Member Biography

William Merriett Schwartz

(1928.10.29 – 2008.02.01)
SLS (Life Member), DLS, ALS
Commission #125

  • Born in Vanguard, SK
  • Graduated Grade 12 from Prince Albert Collegiate Institute in 1945
  • Graduated from University of Saskatchewan with a B.Sc. in Engineering Physics in 1949
  • Commissioned as a DLS in March, 1950, ALS in March, 1951 and SLS #125 in May, 1954
  • Obtained Master’s Degree in Survey Engineering from University of New Brunswick in 1967
  • Married to Constance E. Fletcher, 1971, widowed in 1984
  • Life Member of the Saskatchewan Land Surveyors’ Association
  • Employed by:
    • 1948 - 1951 Mines and Natural Resources, Ottawa
    • 1951 - 1955 Private Practice; Mineral Claims in the Yukon; Supervised Saskatchewan-Northwest Territories boundary survey (1954)
    • 1955 - 1957 Energy, Mines & Resources, Ottawa
    • 1957 - 1968 Department of Natural Resources, Saskatchewan - Supervisor of Surveys
    • 1968 - 1981 Renewable Resources, Saskatchewan – Controller of Surveys
    • 1981 - 1984 Central Survey and Mapping Agency - Director of Data & Research
    • Retired from Active Membership in 1986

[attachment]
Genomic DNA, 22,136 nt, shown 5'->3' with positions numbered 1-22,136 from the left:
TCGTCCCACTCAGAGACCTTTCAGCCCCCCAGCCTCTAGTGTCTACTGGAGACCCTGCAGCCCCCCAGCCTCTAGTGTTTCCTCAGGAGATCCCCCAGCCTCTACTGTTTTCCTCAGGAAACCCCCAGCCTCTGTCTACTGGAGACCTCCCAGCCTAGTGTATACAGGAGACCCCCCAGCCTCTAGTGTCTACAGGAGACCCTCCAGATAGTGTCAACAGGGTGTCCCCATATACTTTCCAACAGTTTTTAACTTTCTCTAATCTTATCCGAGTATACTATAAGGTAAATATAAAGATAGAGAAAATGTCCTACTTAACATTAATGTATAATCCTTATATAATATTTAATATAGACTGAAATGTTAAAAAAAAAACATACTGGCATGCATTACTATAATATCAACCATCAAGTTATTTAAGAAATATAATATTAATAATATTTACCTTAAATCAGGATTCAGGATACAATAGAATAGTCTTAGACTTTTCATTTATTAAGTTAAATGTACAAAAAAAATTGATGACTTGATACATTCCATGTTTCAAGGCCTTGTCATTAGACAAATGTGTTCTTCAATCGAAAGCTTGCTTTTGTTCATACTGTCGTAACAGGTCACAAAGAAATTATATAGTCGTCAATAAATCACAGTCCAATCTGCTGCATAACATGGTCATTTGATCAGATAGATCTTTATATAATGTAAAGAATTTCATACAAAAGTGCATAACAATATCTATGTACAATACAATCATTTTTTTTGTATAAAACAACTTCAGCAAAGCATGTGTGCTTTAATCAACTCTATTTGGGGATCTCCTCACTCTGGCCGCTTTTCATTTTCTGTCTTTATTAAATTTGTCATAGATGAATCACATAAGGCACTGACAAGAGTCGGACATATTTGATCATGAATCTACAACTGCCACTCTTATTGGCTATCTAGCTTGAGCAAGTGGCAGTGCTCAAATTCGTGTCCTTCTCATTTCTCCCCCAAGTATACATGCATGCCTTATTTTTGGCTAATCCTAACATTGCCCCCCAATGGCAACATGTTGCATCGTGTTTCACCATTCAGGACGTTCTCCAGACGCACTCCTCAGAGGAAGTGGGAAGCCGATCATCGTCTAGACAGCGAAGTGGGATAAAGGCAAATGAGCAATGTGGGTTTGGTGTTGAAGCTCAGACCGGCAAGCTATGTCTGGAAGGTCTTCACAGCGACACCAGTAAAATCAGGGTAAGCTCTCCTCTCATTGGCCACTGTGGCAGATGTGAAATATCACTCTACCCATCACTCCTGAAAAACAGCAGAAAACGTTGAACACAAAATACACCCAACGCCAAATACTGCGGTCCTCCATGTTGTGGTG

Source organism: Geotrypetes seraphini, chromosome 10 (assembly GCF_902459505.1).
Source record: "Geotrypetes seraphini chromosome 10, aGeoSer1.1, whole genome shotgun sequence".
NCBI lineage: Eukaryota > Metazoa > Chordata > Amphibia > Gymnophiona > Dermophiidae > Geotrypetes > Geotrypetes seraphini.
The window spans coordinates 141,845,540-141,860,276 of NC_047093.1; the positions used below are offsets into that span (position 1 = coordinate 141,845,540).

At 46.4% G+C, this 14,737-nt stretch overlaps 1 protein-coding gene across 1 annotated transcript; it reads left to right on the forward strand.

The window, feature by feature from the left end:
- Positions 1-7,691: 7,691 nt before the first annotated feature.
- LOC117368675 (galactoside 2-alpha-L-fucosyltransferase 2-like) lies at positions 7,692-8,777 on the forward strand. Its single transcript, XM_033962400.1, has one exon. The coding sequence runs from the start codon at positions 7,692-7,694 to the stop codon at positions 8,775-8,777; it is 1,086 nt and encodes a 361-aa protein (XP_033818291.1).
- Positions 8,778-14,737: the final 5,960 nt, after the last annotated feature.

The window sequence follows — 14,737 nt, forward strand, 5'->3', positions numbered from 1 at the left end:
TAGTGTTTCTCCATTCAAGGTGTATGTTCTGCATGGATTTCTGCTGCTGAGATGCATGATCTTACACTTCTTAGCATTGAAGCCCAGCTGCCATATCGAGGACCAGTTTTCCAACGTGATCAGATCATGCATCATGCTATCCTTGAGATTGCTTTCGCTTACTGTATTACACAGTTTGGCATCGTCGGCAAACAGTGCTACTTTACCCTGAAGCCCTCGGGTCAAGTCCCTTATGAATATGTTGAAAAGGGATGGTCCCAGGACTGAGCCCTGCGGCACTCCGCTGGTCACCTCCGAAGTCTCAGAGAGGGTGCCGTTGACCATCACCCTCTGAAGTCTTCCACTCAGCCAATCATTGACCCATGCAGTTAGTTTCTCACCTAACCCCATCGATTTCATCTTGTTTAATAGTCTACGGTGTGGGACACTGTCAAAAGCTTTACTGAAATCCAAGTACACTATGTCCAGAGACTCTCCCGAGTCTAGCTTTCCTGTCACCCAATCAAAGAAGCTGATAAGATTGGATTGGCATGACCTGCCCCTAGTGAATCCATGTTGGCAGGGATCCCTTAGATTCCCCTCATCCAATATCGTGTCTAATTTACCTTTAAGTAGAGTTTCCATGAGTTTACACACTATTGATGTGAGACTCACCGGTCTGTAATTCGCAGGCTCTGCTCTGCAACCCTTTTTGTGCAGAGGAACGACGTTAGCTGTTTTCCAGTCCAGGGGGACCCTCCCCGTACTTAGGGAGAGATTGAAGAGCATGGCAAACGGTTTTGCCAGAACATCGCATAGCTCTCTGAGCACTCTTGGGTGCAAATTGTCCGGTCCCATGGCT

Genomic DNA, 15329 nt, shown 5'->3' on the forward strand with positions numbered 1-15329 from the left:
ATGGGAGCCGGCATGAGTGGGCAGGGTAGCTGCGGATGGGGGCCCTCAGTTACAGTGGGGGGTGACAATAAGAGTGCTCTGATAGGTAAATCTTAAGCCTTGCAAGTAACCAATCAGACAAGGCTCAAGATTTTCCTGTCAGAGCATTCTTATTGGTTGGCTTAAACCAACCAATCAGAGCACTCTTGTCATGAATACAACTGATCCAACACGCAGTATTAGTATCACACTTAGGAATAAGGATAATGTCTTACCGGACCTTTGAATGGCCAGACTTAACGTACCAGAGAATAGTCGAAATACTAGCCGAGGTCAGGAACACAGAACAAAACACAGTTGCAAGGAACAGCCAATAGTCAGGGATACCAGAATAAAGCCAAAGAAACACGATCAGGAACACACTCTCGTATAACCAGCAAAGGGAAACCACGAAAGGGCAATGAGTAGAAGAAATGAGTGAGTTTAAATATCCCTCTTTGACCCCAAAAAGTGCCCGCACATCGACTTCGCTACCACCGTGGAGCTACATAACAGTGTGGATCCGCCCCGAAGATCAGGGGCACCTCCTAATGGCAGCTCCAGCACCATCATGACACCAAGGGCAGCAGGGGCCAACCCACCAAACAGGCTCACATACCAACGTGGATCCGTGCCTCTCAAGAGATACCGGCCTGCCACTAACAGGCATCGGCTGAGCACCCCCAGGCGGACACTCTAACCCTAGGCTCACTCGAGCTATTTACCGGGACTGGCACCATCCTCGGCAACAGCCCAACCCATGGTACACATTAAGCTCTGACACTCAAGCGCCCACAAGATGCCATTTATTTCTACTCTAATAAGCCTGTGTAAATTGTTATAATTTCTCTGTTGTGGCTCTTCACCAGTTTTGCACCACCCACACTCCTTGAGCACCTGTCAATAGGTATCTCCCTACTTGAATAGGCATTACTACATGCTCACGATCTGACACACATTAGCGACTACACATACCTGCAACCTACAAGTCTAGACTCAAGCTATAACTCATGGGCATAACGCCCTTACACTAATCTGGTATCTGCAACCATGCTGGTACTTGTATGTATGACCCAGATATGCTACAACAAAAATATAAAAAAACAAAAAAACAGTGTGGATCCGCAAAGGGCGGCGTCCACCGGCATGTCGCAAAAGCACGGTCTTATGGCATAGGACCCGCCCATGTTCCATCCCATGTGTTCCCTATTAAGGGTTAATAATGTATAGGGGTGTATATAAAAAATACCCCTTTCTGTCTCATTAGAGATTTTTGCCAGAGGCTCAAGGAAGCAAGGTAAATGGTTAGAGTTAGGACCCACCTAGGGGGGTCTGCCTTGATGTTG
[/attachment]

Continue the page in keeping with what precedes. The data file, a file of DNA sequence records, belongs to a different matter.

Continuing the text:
• 1964 Member, Canadian Advisory Council on Cadastral Surveys
  • 1965 Part-time lecturer at the University of New Brunswick
  • 1969 Saskatchewan Commissioner, Manitoba/Saskatchewan Boundary Commission
  • 1970 Member, Canadian Permanent Committee on Geographical Names
  • 1971 CISM Annual Meeting, Ottawa; Presentation on Geodetic Calculations using a desk-top computer
  • 1971 STI, Moose Jaw; Presented Seminar on “Basic Mathematics for the Spheroid, Location of Formulas and Meaning of Symbols” and “Programming 101 and Wang 700B”
  • 1971 Provincial Councillor in The Canadian Institute of Surveying
  • 1974 Member of the Metric Conversion Committee for the Province of Saskatchewan
  • 1975 Presented Seminar at the University of Regina for the SLSA & CISM on Adjustments by Least Squares of any Geodetic Network


  • September, 1970 “Traverse Adjustments”
  • December, 1970 Authored 6 of 82 of a Selective List of Computer Programs for Surveyors
  • September, 1971 Letter to the Editor; Transverse Mercator Coordinates
  • December, 1972 Letter to the Editor; Bearings, Observations
  • March, 1973 “Astronomic Azimuth Calculations on a Desk-Top Computer”; This paper was also presented at FIG Permanent Committee Meeting held in Tel Aviv from May 28 to June 3, 1972.
  • September, 1976 “Control Survey Calculation on a Hand-held Computer”


  • Pioneered and kept in the forefront in survey data processing on hand held and desk-top computers
  • Developed the replacement of almanacs by polynomials enabling the permanent storage of twenty years of almanac for the sun and polaris on a 4K pocket computer.
  • Pioneered the use of controlling the azimuths of control surveys by observing the sun and using time as the dependent variable. This practise was used in the Oil industry in Western Canada.
  • Developed routines which make calculations in Geographic Coordinates and Traverse Mercator coordinates possible on a pocket computer.